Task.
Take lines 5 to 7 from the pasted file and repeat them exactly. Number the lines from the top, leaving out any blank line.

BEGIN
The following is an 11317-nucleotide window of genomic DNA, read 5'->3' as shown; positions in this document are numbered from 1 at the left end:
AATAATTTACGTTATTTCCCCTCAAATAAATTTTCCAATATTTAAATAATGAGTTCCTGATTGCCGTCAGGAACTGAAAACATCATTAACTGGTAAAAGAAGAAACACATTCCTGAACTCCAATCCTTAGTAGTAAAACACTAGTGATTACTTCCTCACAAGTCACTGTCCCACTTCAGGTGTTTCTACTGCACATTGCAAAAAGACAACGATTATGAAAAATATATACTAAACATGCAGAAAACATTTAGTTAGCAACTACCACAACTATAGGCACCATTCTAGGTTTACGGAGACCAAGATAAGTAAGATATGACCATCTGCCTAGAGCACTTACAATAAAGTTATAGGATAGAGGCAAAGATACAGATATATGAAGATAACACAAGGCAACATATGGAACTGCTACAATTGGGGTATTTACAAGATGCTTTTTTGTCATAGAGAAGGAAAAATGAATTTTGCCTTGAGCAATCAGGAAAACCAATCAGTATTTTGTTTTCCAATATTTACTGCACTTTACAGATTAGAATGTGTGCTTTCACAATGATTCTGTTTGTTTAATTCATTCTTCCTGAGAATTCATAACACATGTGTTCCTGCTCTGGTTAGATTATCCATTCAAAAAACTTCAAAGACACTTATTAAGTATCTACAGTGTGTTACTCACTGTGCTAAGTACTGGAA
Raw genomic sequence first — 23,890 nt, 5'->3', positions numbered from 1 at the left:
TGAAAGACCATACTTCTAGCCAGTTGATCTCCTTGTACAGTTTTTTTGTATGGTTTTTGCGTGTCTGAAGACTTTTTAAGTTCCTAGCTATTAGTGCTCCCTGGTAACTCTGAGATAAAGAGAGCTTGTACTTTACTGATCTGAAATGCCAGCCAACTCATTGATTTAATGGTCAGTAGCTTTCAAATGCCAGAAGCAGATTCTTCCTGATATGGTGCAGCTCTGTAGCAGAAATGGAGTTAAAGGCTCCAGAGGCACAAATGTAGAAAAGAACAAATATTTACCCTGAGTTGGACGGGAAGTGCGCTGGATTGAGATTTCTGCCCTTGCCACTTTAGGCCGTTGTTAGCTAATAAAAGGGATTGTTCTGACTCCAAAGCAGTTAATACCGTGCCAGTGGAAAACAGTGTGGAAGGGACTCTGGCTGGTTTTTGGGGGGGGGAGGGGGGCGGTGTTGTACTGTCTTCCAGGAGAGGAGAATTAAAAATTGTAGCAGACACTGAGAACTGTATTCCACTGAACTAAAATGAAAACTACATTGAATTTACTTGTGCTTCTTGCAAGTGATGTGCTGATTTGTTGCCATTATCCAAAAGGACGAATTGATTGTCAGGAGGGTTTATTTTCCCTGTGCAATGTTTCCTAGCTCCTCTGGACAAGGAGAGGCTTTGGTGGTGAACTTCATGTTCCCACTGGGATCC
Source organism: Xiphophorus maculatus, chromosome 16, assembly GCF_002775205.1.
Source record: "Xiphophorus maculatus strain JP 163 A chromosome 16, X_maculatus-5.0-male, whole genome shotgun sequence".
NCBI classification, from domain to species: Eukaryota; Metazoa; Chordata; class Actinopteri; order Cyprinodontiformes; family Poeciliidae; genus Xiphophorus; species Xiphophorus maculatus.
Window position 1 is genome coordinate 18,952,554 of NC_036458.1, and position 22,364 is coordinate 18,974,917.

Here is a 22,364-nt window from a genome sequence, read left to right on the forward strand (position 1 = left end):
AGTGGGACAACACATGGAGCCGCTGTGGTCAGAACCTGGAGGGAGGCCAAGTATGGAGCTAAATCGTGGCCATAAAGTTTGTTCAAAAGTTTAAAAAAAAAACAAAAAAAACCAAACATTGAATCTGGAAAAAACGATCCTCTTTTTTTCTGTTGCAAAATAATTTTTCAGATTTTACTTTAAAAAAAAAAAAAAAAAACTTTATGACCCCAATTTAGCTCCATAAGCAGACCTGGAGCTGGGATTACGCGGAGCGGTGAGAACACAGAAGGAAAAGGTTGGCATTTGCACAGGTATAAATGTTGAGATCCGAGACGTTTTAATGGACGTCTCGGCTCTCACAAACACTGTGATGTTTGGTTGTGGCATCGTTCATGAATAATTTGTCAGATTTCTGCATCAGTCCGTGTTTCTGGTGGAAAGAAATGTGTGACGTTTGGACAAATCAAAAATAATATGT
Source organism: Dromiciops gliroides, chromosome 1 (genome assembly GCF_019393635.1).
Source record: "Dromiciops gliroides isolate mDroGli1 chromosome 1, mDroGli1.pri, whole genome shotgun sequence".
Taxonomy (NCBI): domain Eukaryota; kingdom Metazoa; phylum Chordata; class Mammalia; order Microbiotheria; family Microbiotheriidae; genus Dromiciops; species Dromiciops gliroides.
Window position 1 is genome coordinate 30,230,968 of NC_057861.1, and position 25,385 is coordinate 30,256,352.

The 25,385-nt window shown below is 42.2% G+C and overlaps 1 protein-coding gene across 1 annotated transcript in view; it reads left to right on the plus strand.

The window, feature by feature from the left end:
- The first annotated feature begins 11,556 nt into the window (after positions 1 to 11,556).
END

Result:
Source organism: Xiphophorus maculatus, chromosome 16, assembly GCF_002775205.1.
Source record: "Xiphophorus maculatus strain JP 163 A chromosome 16, X_maculatus-5.0-male, whole genome shotgun sequence".
NCBI classification, from domain to species: Eukaryota; Metazoa; Chordata; class Actinopteri; order Cyprinodontiformes; family Poeciliidae; genus Xiphophorus; species Xiphophorus maculatus.